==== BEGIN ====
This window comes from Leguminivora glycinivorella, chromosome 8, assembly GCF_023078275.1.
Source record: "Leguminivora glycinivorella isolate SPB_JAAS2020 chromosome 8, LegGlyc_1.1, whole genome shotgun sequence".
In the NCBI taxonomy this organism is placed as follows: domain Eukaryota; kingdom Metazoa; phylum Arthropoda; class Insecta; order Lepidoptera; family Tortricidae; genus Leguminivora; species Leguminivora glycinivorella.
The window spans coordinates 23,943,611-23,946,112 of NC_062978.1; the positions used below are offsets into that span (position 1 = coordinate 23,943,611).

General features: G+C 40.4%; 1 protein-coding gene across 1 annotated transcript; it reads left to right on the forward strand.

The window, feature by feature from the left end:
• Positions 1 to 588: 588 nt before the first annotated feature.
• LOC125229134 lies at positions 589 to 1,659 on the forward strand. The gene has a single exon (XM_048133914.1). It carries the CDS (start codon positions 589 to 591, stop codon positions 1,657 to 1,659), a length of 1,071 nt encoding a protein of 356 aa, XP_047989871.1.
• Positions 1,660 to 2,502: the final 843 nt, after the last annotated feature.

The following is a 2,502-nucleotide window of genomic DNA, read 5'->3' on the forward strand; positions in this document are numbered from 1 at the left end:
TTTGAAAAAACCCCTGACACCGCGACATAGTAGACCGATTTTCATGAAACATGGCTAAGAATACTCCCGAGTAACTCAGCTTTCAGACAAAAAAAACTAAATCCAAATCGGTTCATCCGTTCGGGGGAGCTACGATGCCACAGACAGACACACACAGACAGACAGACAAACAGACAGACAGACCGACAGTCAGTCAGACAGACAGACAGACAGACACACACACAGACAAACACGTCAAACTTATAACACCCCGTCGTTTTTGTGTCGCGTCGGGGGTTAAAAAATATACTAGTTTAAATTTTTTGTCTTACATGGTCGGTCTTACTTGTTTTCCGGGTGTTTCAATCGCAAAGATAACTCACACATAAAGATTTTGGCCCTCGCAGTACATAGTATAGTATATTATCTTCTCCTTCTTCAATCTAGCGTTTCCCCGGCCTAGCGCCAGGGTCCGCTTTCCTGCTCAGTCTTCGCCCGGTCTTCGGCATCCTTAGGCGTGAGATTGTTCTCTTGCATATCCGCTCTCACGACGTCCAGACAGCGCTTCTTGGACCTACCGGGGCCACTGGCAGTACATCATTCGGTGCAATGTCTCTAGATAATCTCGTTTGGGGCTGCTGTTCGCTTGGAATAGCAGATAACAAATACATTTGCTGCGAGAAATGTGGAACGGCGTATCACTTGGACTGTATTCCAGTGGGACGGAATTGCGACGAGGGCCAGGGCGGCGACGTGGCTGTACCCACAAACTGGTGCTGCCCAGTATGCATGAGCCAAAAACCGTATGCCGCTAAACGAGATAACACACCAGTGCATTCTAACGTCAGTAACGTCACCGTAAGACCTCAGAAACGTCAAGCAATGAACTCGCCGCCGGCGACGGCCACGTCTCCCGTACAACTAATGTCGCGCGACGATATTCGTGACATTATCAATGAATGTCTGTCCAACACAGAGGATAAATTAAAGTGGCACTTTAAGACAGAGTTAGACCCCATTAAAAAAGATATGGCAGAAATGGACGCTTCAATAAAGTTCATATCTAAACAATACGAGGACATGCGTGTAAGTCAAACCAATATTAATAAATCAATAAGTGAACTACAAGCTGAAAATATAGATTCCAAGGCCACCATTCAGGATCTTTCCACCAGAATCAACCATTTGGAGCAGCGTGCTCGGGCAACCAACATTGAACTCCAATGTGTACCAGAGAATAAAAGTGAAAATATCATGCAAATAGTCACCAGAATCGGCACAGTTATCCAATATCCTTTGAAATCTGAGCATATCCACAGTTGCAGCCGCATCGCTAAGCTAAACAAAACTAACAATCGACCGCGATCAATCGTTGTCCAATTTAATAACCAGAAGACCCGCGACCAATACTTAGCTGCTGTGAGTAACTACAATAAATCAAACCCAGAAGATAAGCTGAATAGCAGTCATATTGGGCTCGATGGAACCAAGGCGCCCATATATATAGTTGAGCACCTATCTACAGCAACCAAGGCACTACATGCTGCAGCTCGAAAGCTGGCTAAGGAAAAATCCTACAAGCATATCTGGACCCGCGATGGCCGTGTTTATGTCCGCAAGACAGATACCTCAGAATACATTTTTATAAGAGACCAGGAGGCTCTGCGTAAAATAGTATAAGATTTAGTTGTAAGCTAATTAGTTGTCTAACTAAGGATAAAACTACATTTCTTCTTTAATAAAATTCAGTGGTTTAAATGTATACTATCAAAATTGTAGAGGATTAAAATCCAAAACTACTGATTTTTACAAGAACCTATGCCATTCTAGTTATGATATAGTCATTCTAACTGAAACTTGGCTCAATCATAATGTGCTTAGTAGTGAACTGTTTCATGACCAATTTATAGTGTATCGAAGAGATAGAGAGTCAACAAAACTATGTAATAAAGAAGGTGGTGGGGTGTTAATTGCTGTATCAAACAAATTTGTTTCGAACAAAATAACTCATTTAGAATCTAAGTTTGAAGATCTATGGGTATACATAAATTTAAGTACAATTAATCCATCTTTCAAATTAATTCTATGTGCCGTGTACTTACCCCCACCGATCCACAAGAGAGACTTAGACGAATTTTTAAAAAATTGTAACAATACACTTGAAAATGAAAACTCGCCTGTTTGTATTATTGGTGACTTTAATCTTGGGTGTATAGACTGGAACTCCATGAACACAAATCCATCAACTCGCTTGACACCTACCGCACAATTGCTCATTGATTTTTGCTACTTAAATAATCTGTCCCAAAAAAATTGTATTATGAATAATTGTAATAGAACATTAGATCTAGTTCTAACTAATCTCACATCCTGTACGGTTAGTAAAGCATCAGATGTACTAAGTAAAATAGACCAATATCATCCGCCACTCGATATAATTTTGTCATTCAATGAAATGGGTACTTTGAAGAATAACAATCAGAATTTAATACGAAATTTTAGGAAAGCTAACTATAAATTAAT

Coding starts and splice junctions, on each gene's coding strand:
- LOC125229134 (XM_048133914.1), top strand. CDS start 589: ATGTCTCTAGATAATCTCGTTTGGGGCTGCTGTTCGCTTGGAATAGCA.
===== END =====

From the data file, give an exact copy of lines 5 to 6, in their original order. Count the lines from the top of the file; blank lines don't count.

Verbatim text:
General features: G+C 40.4%; 1 protein-coding gene across 1 annotated transcript; it reads left to right on the forward strand.

The window, feature by feature from the left end: